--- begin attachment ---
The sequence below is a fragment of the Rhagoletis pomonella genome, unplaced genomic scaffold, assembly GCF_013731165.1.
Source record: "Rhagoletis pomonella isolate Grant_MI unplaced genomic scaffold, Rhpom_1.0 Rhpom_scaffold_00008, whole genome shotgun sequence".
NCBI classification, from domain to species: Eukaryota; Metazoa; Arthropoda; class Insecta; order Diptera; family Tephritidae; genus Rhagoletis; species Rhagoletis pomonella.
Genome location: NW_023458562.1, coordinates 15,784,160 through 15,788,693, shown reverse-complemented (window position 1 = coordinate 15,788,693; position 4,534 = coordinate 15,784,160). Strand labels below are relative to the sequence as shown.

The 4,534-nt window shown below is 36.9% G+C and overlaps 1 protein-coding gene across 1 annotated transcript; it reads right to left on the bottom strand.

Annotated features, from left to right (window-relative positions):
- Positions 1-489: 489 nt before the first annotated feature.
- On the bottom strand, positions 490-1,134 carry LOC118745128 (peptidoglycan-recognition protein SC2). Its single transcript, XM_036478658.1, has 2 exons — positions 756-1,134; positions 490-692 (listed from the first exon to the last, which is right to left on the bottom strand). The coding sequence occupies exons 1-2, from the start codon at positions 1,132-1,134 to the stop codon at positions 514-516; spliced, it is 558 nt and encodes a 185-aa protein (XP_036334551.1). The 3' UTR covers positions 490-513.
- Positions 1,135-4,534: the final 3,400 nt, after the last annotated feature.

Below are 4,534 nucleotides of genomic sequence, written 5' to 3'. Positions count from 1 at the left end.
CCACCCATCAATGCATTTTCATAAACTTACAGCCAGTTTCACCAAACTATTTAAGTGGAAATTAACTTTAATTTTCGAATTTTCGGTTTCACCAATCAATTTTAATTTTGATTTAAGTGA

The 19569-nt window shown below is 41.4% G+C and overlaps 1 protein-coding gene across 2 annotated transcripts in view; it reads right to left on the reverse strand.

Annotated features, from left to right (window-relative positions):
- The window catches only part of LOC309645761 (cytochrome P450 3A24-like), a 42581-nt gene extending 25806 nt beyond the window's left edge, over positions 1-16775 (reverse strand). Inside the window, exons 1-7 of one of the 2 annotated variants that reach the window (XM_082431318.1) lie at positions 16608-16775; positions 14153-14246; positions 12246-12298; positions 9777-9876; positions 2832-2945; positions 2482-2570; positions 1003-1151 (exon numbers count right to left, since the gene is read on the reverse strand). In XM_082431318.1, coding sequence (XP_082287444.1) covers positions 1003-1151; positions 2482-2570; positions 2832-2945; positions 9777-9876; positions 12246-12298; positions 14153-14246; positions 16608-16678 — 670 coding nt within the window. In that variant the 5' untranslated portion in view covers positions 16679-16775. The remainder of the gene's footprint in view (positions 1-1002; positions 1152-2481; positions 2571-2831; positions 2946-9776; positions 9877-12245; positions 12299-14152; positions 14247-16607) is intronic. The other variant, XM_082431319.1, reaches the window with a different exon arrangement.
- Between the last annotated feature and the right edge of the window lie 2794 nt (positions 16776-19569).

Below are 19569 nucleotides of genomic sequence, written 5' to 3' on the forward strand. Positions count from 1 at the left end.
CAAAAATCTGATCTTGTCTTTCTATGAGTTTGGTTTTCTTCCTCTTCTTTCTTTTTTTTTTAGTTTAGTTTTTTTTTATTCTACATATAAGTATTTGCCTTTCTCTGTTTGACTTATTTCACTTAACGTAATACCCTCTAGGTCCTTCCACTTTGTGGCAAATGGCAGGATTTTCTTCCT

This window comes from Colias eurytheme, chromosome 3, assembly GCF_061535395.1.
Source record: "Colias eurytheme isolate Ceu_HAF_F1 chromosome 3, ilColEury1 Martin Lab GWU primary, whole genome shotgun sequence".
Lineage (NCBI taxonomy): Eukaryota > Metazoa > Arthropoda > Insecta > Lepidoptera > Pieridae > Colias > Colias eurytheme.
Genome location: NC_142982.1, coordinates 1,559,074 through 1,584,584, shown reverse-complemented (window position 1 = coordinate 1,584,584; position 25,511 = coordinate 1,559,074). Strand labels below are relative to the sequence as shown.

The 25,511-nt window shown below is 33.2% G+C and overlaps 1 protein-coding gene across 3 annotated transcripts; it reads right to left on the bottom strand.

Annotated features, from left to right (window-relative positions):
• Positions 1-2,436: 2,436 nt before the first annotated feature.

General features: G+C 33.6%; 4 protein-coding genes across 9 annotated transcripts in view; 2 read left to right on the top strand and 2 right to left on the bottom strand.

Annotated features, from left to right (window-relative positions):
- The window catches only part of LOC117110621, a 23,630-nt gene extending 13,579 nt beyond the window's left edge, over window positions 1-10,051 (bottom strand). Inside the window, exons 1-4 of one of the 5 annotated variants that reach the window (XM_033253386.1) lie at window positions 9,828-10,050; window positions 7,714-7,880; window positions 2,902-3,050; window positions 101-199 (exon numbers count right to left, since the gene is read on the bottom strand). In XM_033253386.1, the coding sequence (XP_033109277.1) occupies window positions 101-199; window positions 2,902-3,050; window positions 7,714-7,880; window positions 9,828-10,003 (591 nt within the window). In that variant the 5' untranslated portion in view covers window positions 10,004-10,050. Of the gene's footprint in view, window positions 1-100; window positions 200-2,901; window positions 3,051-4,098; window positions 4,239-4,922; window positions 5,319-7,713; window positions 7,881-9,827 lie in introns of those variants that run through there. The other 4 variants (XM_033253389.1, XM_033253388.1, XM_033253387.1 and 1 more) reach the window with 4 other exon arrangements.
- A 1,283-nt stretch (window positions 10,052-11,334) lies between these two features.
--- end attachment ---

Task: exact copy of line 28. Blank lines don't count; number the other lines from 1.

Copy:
- A 1,283-nt stretch (window positions 10,052-11,334) lies between these two features.